She woke to a dull ache in her bones and a rhythmic throb through her flesh. She sat up in the soft bed and surveyed the small, simply furnished room. Where was she? Yellow Krakthorn flowers in a vase on the nightstand, soft ironhorn music coming from somewhere, and a table piled with food. But nothing in the least familiar.

The next question drove a spike of black fear into her belly. Who was she?
Panic rose in her chest as she groped for an answer. Her name, her age, what part of Equi-larion she was from. But she had no idea.

The woman closed her eyes and took a deep breath to collect herself. The smell of fresh-baked rootbread filled her nose and set her stomach rumbling. She rose and peered at the food. In addition to the bread, roast piven, marblefruit, and wine crowded the table.

Her eyes fell upon the window and she went to it. The height and sweep of the view made her breath catch in her throat. She looked down to see the castle she stood in was built on the peak of Mount Grimdar at the center of the island of Equilarion, with the ancient trees of Malnova Forest to her right, the squares of farm fields to her left, and the city to the north, many of its most magnificent stone buildings floating one above the other. Beyond it lay the Ruga Cliffs and the enormous purple waves of the Slow Sea, which crashed so slowly that to the eye they appeared frozen. But how could it be? Mount Grimdar had no castle, she felt sure.

She shook her head and reached into her mind. While her memories on many subjects seemed quite full, none of the knowledge revealed anything about her. She knew about Equilari-on, about its people, places, and even history, but when she tried to bring forth even so simple a detail about herself as a name, she found nothing.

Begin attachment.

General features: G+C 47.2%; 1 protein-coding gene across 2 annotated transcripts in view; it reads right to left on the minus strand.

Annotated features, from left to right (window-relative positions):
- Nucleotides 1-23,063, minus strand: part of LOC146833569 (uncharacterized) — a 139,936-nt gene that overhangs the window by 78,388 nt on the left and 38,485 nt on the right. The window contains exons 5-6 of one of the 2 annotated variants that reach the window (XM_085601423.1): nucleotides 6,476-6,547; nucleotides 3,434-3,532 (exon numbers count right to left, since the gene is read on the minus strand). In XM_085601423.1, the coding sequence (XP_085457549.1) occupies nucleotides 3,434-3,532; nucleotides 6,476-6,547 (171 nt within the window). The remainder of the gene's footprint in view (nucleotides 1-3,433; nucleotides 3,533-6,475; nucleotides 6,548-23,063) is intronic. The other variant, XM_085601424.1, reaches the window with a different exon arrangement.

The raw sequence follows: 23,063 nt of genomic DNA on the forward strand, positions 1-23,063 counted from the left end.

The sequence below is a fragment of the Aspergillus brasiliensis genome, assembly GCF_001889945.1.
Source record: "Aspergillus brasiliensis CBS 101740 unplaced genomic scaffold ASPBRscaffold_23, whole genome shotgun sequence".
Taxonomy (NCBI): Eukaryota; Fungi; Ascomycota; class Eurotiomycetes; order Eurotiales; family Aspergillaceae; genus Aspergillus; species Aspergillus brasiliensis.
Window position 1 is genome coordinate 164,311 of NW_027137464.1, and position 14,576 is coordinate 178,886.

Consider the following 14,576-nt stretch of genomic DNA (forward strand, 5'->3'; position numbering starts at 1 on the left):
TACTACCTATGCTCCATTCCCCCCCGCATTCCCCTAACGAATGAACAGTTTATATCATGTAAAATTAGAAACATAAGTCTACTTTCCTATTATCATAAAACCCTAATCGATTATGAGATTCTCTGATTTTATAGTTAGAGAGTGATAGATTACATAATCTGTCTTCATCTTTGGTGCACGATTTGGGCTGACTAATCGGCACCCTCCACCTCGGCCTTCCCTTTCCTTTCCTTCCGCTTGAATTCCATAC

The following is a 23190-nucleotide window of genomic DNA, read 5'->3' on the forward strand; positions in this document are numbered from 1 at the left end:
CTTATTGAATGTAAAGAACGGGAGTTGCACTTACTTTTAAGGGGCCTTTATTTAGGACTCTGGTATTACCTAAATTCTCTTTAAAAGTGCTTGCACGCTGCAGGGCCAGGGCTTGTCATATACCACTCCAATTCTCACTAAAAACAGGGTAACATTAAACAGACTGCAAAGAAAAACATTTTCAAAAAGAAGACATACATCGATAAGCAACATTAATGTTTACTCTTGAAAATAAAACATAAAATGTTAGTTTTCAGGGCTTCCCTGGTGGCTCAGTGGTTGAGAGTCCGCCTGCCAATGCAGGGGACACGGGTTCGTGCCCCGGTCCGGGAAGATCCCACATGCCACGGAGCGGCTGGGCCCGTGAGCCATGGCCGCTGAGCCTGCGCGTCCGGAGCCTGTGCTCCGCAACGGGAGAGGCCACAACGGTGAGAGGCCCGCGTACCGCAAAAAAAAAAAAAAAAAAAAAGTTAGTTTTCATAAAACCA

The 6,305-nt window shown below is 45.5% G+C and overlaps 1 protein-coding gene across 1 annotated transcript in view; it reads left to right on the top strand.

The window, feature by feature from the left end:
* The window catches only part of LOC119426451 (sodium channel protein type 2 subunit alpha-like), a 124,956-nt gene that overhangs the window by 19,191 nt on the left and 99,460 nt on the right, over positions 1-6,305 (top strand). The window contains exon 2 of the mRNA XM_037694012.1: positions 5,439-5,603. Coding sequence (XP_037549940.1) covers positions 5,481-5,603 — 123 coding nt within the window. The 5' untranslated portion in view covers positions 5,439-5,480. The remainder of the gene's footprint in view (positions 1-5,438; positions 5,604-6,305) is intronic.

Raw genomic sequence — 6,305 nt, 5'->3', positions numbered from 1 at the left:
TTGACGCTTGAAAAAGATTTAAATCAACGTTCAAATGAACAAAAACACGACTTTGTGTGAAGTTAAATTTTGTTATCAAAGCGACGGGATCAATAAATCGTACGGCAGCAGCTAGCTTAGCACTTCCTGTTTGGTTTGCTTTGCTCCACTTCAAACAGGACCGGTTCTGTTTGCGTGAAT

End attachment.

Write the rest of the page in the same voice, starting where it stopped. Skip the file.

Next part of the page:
She turned back to the room and noticed a tall mirror near the bed. She hesitated for a moment and then stepped before it. A gasp escaped her mouth and her hands flew to her face.

Her heart hammering in her ears, she stared into the dark eyes of a stranger. Long scars lined her face, some of them less stark, some of them a fresh and angry red. Her hair was shorn nearly to the skin. She pulled back the sleeves of her robe and found scars there, too. Farther up on the insides of her inner arm she discovered scars of an entirely different sort, words clumsily carved in her flesh. The left arm screamed “YOU WILL PAY,” and the right shouted “KILL YOURSELF BEFORE.”

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Princess Rina’s Execution Day

Vonnie Winslow Crist

Editor: The night is darkest before the dawn.

“If it had not been for the dragon, I would be queen of one of Lenatnahi’s neighbors by now. Though Her Royal Highness of which realm, I am uncertain,” said the princess.

The man in the black hood nodded.

“Ouch! Please, Sir Death, do not tie the bindings so tightly around my wrists. I swear, I have no intent of running off.”

The man took pity on his subject by loosening the rope wrapped around the princess’s arms—slightly.

“Ah, much better. Thank you for your kindness. I will now continue my tale while we wait.”

After yawning, the executioner leaned against a wooden pillar.

“My father, Uniford the Magnificent, was negotiating with three countries at the time of my sacrifice. My hand in marriage was part of the deal between Lenatnahi and her chosen ally. Security and economics were the deciding factors in the negotiations, not my preference of hus-bands. In truth, none of the candidates was to my liking—a toothless old goat, a child, and a cal-culating widower whose previous wives had all met untimely, and I might add, suspicious ends. So you might say the dragon was my best choice.”

Not wanting to wait until the last minute to get things in order, the executioner bent down and picked up a bundle of heavy rope.

“Wait!” cried the young woman. “You need not put the noose around my neck yet, Sir Death. There is still time for that when the crowd has fully arrived.”